PHOENIX — Unbowed by his defeat in the U.S. presidential election, Republican John McCain promised on Tuesday to seek a fifth Senate term and praised President-elect Barack Obama's choices for his economic team.
In his first news conference since conceding defeat to Democrat Obama on election night three weeks ago, McCain said believed he could work with that team and reiterated his pledge to help the president-elect any way he can.
McCain, who has represented Arizona in Congress since he was first elected to the House of Representatives in 1982, said he would seek re-election when his current six-year term expires in 2010.
"I think you really have to take an attitude as I said on election night ... that what a great honor it has been for me to have been able to serve this country for so long," McCain told a news conference.
"So the decision I'm basically making is to be able to continue to serve the state of Arizona and my country and obviously that would mean in a couple of years asking for them to send me back" to the Senate, he said.
McCain, 72, who was a prisoner of war in Vietnam, has gained a reputation in Congress for working across party lines -- a reputation he touted regularly during the presidential campaign.
The veteran Republican accepted defeat in an emotional concession speech on November 4, during which he pledged to work with Obama after he takes office on January 20 during the worst economic crisis in decades. The two men later met privately in Chicago to discuss the transition.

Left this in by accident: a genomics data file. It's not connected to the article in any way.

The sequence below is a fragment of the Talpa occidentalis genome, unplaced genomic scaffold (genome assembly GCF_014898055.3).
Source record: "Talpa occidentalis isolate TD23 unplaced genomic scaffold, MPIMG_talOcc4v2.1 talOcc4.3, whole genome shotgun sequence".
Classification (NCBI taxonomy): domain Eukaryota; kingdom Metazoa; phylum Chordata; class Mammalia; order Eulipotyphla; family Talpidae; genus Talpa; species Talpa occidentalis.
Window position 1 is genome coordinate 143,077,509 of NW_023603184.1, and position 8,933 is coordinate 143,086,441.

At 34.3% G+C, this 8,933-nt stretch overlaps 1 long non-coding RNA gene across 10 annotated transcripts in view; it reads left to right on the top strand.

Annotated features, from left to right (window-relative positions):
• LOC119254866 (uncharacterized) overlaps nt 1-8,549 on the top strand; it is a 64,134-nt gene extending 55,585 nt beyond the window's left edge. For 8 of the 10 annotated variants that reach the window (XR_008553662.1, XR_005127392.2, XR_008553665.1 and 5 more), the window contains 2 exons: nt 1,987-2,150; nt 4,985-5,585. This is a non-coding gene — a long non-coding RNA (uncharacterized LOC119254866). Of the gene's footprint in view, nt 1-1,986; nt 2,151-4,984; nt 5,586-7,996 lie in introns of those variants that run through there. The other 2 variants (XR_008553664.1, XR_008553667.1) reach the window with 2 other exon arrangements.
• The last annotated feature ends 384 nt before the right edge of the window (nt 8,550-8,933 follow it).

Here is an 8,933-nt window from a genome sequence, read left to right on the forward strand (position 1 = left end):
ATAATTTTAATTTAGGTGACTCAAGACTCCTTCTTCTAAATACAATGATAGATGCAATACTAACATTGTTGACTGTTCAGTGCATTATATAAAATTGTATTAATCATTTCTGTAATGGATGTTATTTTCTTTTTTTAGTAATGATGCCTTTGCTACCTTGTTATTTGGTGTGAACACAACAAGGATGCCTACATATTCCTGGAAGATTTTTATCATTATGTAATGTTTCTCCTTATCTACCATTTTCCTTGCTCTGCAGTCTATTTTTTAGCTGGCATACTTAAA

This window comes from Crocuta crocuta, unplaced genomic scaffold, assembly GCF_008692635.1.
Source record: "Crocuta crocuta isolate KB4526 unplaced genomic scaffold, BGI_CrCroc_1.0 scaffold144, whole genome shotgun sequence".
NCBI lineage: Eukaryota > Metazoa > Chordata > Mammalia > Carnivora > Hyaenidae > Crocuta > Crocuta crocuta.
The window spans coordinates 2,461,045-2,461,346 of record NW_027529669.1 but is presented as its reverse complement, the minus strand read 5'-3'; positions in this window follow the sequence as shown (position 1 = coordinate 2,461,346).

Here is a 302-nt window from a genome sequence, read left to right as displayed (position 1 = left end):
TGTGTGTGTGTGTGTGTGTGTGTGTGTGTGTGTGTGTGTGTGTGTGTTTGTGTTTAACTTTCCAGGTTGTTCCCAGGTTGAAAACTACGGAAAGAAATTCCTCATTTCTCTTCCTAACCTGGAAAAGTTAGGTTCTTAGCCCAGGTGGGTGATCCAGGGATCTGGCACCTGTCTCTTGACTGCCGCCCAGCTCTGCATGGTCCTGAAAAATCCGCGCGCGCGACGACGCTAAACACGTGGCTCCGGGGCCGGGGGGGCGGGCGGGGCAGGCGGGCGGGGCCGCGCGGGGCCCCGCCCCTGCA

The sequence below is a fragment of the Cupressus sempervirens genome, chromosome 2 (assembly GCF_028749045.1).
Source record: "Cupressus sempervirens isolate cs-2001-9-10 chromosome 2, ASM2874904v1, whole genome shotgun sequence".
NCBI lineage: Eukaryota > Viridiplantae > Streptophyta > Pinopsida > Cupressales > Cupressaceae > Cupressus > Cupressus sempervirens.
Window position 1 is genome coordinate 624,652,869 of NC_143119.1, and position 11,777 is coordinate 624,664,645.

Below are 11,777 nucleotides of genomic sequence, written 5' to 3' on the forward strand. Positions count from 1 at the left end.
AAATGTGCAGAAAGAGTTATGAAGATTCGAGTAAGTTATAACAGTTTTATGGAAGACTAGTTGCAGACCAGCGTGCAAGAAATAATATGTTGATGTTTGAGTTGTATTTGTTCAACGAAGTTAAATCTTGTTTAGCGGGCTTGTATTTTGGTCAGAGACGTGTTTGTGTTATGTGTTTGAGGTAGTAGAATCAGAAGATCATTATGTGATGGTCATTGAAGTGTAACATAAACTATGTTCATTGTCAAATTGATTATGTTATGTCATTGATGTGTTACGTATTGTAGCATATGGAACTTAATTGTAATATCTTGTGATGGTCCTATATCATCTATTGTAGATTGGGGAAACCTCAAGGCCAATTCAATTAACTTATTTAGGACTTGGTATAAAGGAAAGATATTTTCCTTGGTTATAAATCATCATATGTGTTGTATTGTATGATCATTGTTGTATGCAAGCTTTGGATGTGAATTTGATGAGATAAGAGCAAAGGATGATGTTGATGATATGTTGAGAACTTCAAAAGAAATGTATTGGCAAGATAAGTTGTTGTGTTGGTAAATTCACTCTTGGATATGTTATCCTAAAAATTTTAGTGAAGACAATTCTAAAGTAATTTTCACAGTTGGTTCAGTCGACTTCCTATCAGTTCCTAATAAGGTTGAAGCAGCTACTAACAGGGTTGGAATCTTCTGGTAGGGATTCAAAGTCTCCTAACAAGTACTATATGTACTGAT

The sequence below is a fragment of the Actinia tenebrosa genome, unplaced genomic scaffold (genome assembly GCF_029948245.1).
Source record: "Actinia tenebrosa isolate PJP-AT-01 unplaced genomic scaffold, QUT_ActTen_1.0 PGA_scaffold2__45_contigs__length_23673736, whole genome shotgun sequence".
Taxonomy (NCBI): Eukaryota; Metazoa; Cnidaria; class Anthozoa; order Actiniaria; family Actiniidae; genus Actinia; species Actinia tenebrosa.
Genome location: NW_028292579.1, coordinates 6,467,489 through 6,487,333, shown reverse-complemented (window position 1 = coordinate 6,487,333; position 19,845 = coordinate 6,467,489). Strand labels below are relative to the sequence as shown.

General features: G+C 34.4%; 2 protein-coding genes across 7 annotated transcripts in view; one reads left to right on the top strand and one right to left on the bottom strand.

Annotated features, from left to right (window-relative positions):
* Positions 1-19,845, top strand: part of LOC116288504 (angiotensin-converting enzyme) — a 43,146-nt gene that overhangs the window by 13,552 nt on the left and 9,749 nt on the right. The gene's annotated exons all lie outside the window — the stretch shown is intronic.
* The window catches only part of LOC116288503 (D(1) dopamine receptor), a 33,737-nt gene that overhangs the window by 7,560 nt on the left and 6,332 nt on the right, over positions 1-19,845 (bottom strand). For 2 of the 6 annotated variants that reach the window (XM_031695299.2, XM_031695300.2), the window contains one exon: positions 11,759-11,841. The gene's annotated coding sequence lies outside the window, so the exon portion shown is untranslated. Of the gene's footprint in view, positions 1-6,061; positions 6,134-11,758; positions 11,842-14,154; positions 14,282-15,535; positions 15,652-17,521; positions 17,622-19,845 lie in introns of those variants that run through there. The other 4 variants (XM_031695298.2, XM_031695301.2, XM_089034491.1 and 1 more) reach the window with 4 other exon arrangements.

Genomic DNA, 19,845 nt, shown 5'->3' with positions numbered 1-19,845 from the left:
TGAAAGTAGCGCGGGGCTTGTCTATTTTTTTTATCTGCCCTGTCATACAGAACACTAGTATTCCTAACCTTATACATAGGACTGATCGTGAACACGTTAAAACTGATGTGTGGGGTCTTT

"President-elect Obama and I had a very good meeting and discussed a number of issues ranging from Afghanistan and Iraq to the need to address the challenges facing our economy," McCain said.
"I look forward to working with (him) as we face these enormous challenges that we have," he added, putting aside their bruising five-month battle during which they clashed over the Iraq war, taxes, trade and energy policy.
McCain said he planned to visit Iraq where he would meet with military chiefs and political leaders, as well as visiting Afghanistan and Pakistan as he resumed his Senate career in coming weeks.
He applauded Obama's appointments to government, including the likelihood Democratic Arizona Gov. Janet Napolitano would be named secretary of homeland security and the economic team being announced this week.
"I think frankly that Senator Obama has nominated some people to his economic team that we can work with, that are well respected, and ... I approve of many of them," McCain said.
"And so I think, my message is to all Americans, as I said on election night, respect this landmark election, respect the fact America faces great challenges and Americans expect us to work together," he said.
McCain first ran for the White House in the 2000 Republican primaries against George W. Bush. But he said on Tuesday he was not planning another run for the highest office.
"I think right now my focus is on running for the United States Senate," he said. "I do not envision a scenario that would entail (running for president). My attention is refocused on running for re-election for the Senate."
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